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HONOLULU -- Football wears the crown in Hawaii, but the real sport of kings is surfing.

Hawaiian chiefs and royalty used to glide across the Pacific centuries ago as form of expression, to show courage and to compete.

Today, it's big business and people ride waves across the world.

"Hawaii is the birthplace of surfing," Gov. Neil Abercrombie said. "From Duke Kahanamoku to the thousands of residents and visitors who surf both recreationally and competitively, the sport is rooted in our culture and way of life."

Abercrombie's comments come as Hawaii prepares to become the first state in the nation to make surfing an official high school sport, joining the likes of football, basketball, volleyball and swimming, starting as early as spring 2013.

"It's quite clear, when you think of Hawaii, you think of surfing," said Abercrombie, with Waikiki beach behind him.

The news conference was held near the statue of Kahanamoku, an island icon and Olympic gold medal swimmer known as the father of modern surfing.

The Aloha State is known for its world-class surf breaks and competitions. It is home to many pro surfers and has produced several world champions including Hawaii's Carissa Moore, who this summer became the youngest world champion at 18.

"I think it's awesome, and it will open doors for kids," said Moore, who welcomed the announcement.

She said the sport taught her many life lessons growing up, such as hard work, perseverance, and time management.

"Surfing and riding a wave is so much like life. You fall down over and over again, but you keep picking yourself back up until you ride one all the way to the beach," Moore said. "I know that's kind of cheesy, but I think surfing is definitely a really good outlet for a lot of teens and young kids. It's a way to channel a lot of energy into something positive. It's just really awesome."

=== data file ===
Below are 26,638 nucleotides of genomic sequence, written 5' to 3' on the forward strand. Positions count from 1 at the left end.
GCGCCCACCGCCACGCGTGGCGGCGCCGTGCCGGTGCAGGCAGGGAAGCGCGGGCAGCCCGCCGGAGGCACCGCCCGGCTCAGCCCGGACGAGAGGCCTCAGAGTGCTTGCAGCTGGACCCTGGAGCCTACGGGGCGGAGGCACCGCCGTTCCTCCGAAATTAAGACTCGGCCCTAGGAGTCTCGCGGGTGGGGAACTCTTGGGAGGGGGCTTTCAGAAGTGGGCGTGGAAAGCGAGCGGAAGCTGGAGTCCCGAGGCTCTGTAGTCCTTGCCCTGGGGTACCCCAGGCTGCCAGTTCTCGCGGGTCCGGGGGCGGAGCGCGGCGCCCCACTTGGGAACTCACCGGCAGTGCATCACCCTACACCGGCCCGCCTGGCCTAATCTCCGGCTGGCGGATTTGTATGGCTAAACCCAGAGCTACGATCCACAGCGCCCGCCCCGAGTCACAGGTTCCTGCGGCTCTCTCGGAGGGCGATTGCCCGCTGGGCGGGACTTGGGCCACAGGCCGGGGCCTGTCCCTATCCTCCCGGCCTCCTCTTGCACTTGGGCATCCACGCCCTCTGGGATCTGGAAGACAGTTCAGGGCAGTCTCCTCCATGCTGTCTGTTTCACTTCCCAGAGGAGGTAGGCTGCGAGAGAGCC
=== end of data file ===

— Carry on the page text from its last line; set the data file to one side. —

Hawaii has the only statewide public school district in the nation, which means surfing will be offered as a sanctioned prep sport in schools across the islands.

Moore said it's "overdue."

"I went through high school without it being a part the sports curriculum," she said. "It definitely was hard trying to find my own path and trying to convince my teachers that this is something that's really important to me and trying to find time and all that."

The state Department of Education is working with the newly appointed Board of Education on developing a plan to implement surfing. Judging will be done similar to pro surf meets and there will be an individual boys and girls champions, as well as team champions, similar to golfing, said education board member Keith Amemiya, former head of the Hawaii High School Athletic Association.

The board approved surfing in May 2004, but funding, safety concerns, liability and other challenges prevented the sport from becoming sanctioned.

Amemiya said surfing often attracts athletes that may not be interested in traditional sports like football, baseball and soccer.

"In our view, the more students that engage in athletics and other afterschool activities, the higher our student achievement rates will become," he said.

With the addition of surfing, students in Hawaii public schools will have 19 different sports, believed to be the most of the nation -- from air riflery to bowling -- producing 44 state champions every year.

Amemiya said the estimated cost of surfing in the first year about $150,000, with $50,000 already committed through private sources.

"Because of these lean fiscal times, none of the DOE funding will be used to run the events," he said. "We're counting on the private sector and the public."

The financially-strapped state is confident it will receive the necessary funding gauging from the interest from the community and corporate sponsors.

By JAYMES SONG AP Sports Writer
Follow Jaymes Song at http://twitter.com/jaymessong.

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